Disability is a design problem (and I’m working on it)

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Here's a preview of what Disabled List founder, Liz Jackson, will be speaking about at Sydney Opera House's Antidote festival this weekend.

Disability didn’t exist before industrialisation.

Sure, there were blind people, and people with cognitive impairments and amputees – but they were never grouped together. There was no designation of ‘disabled’ that bound them. When industrialisation rolled around, it brought with it this expectation that bodies could perform in mechanised and rote ways. And suddenly there was a certain subset of bodies that could not perform as expected. Industry decided to turn to doctors and philosophers of the time to determine which bodies could not contribute, and suddenly these bodies were ‘diagnosed’ medically as disabled. Those bodies were segregated and institutionalised.

So, that’s one outmoded medical definition of disability. But then there’s the enlightened social understanding of disability that I prefer – we are disabled not by our bodies, but by the world around us.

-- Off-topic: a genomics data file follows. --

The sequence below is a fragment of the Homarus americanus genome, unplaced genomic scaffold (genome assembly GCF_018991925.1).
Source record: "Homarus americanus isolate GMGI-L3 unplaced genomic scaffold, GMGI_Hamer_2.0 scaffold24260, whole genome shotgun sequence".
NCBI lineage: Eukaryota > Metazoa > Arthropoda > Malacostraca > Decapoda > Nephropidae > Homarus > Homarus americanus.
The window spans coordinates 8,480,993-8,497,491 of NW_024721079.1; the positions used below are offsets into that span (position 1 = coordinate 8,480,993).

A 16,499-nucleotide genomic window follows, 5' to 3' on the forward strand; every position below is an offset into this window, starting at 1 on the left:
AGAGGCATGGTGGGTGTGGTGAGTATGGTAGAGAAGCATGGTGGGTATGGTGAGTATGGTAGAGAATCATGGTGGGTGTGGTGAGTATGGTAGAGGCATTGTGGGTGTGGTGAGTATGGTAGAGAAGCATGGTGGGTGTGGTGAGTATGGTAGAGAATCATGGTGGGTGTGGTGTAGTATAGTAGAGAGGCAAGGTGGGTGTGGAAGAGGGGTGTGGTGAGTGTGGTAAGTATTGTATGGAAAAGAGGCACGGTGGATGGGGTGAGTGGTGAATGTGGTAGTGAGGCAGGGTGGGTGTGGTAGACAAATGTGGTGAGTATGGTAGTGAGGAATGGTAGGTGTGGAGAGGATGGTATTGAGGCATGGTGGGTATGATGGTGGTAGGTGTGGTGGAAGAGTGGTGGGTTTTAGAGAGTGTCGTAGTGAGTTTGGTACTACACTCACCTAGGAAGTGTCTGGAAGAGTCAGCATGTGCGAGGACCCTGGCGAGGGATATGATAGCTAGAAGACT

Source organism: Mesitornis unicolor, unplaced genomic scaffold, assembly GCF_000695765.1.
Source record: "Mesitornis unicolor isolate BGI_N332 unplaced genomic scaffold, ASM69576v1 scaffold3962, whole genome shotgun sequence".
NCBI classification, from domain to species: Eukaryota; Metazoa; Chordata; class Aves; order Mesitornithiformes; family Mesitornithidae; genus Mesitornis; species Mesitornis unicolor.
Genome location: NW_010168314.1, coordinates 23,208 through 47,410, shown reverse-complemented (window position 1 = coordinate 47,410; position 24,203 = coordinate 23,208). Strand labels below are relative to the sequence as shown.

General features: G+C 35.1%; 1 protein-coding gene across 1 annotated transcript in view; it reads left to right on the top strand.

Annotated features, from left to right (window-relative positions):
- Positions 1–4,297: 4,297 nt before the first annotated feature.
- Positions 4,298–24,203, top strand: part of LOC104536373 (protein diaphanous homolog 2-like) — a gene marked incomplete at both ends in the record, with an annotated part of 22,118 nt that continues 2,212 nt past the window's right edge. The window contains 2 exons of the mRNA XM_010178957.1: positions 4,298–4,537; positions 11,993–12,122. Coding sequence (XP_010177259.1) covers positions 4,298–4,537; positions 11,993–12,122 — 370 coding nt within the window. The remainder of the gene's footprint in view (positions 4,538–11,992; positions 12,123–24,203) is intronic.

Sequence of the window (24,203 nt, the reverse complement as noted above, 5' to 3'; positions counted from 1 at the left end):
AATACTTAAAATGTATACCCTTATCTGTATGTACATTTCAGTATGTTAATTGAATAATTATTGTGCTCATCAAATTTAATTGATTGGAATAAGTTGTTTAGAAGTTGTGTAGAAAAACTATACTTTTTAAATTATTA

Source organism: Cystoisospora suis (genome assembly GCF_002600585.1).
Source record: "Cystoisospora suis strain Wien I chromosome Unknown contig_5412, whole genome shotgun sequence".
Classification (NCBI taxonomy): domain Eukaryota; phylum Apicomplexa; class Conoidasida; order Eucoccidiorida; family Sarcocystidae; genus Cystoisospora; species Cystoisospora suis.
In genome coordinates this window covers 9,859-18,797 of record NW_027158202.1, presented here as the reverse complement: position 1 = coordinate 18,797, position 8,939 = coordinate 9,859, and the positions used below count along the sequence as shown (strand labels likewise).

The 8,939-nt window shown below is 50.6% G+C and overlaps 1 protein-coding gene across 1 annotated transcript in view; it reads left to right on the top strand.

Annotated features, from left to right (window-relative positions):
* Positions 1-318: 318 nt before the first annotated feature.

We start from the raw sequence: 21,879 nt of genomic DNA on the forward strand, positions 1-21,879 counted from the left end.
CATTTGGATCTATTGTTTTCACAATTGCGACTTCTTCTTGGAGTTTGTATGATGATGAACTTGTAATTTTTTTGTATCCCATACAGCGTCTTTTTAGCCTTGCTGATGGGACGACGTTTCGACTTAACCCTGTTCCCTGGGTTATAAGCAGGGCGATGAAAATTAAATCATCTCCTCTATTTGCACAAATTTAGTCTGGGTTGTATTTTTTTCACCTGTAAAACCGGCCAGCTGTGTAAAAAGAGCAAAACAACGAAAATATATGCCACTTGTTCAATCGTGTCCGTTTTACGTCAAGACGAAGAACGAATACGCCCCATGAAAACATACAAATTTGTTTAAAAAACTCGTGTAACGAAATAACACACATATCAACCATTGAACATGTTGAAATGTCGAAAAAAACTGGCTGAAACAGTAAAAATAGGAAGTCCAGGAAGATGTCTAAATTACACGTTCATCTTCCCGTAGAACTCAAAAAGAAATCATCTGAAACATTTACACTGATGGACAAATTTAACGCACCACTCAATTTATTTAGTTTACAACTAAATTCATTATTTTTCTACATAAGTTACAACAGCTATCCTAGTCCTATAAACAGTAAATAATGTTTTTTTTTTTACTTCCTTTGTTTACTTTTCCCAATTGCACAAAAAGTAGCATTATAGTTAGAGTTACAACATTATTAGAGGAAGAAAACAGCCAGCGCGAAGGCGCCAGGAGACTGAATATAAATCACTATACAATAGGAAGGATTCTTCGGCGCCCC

We are disabled not by our bodies, but by the world around us. 

We can’t change our bodies. But time and again throughout history, disabled people have proved we can change the world. Beethoven, Frida Kahlo, Steven Hawkings, the list goes on. 

Disabled people are the Original Lifehackers. We spend our lives navigating a world that isn’t built for our bodies, so we cultivate an intuitive creativity. Perhaps Disability Design Historian, Aimi Hamraie, said it best when she said:

"Disabled people have used their embodied knowledge and self-directed design practices not only to hack their everyday environments but also to use design as an act of political protest."

But we can only change the world if we’re included in the design process. Inclusive design rarely credits us for our contributions. That’s why I created the Disabled List. It’s an online listing of creative disabled people – a reference for companies keen to invite disabled designers to the table. 

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Join Liz Jackson at Antidote festival on September 2 when she reveals how insights offer opportunities for design and innovation. Hosted by Fenella Kernebone.